Actually, A4 is a very popular size paper among European folders. The square still reigns supreme, but as the art form has broadened, so have the options. A strict classical definition might include five parts: One Uncut Unadorned Square of Paper…but it is no longer so cut and dry. Many models (especially modular ones) use more than one sheet; while most advanced folders won’t resort to drawing a face on a model (preferring to create the shape with the paper itself), decorative paper is often used; while, as stated, squares are, far and away, the most used shape, I was using a hexagon of paper for a complex model earlier this evening, while others use rectangles of many proportions, and occasionally triangles and the rare pentagon; furthermore, paper itself is only one of the many mediums the art takes: I’ve used metallic foil, wood veneer, brass mesh, sheet metal and thin sheets of plastic (to name a few), and there are others who’ve been more creative than I on that front. Only the “no cuts” rule tends to be held to particularly strongly today, though even that has the occasional exception among certain sects of folders.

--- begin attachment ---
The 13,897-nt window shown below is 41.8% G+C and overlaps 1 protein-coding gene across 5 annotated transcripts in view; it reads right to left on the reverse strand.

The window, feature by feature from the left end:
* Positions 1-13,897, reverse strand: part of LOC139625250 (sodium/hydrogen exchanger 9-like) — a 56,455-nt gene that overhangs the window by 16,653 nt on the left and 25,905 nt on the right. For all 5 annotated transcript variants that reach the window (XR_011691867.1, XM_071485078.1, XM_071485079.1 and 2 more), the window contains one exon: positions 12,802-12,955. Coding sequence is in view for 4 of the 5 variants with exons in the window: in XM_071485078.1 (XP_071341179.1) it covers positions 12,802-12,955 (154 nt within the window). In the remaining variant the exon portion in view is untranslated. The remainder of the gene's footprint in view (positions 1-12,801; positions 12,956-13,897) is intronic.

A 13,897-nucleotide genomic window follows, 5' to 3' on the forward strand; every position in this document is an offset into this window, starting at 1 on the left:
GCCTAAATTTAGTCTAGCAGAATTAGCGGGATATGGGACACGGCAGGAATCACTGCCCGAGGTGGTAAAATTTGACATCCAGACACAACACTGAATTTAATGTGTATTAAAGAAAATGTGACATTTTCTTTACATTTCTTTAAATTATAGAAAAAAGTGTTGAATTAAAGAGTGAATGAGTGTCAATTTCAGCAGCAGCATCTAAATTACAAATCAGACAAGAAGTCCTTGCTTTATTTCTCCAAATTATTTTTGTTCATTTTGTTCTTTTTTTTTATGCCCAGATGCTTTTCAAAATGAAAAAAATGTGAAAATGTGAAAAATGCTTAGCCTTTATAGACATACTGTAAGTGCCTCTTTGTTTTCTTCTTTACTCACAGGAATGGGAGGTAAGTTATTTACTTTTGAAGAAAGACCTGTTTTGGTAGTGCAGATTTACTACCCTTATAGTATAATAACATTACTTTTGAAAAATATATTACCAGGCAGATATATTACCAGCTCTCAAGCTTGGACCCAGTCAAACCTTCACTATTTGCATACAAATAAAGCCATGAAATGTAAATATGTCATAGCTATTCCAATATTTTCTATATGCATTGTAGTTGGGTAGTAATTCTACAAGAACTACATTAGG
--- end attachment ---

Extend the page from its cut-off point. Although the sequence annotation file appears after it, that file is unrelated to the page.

TL;DR? It’s a broader art than many imagine. A4 paper doesn’t begin to scratch the surface of the modern diversity.

  3. emertonom says:

    This is awesome. The engine looks beautiful. I wonder if it’ll handle things that don’t fold flat? And I know a mathematician he should speak to, named Tom Hull–he’s done a lot of work on the mathematics of origami. (Among other things, I think he was the one who proved “does this fold pattern fold flat” is an NP-complete problem, so computational stuff as well, obviously.) Really, really hope this makes it past the “experiment” stage.

  4. Premium User Badge

    Bluerps says:

    A colleague of mine does Origami in his free time. Offices tend to be covered in all kinds of abstract shapes of folded paper when he’s around. I’ve got to show him this!

  5. Gap Gen says:

    Origami as an aesthetic for an adventure game would be awesome. Build your own paper creatures and lead them through a folded landscape.

  6. lordcooper says:

    Nice aesthetics, but couldn’t I just buy some paper?

  7. psepho says: